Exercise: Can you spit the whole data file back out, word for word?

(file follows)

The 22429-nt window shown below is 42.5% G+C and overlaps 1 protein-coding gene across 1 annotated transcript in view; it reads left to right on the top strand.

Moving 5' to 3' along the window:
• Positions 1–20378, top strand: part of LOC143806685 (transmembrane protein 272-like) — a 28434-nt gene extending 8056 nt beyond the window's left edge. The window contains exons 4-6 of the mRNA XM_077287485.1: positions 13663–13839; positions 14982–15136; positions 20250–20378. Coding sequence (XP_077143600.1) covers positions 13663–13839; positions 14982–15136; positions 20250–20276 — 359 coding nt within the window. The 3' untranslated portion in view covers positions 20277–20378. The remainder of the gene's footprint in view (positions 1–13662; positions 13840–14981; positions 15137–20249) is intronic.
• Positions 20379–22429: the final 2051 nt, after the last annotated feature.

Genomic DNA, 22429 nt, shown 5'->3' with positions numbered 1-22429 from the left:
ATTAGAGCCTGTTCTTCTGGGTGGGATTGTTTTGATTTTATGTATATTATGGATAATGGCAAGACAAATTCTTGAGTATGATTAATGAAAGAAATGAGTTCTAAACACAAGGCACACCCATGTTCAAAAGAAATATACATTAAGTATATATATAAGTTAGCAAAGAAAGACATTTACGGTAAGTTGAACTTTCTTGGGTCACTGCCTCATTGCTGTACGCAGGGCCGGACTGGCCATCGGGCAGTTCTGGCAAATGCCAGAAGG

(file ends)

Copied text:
The 22429-nt window shown below is 42.5% G+C and overlaps 1 protein-coding gene across 1 annotated transcript in view; it reads left to right on the top strand.

Moving 5' to 3' along the window:
• Positions 1–20378, top strand: part of LOC143806685 (transmembrane protein 272-like) — a 28434-nt gene extending 8056 nt beyond the window's left edge. The window contains exons 4-6 of the mRNA XM_077287485.1: positions 13663–13839; positions 14982–15136; positions 20250–20378. Coding sequence (XP_077143600.1) covers positions 13663–13839; positions 14982–15136; positions 20250–20276 — 359 coding nt within the window. The 3' untranslated portion in view covers positions 20277–20378. The remainder of the gene's footprint in view (positions 1–13662; positions 13840–14981; positions 15137–20249) is intronic.
• Positions 20379–22429: the final 2051 nt, after the last annotated feature.

Genomic DNA, 22429 nt, shown 5'->3' with positions numbered 1-22429 from the left:
ATTAGAGCCTGTTCTTCTGGGTGGGATTGTTTTGATTTTATGTATATTATGGATAATGGCAAGACAAATTCTTGAGTATGATTAATGAAAGAAATGAGTTCTAAACACAAGGCACACCCATGTTCAAAAGAAATATACATTAAGTATATATATAAGTTAGCAAAGAAAGACATTTACGGTAAGTTGAACTTTCTTGGGTCACTGCCTCATTGCTGTACGCAGGGCCGGACTGGCCATCGGGCAGTTCTGGCAAATGCCAGAAGG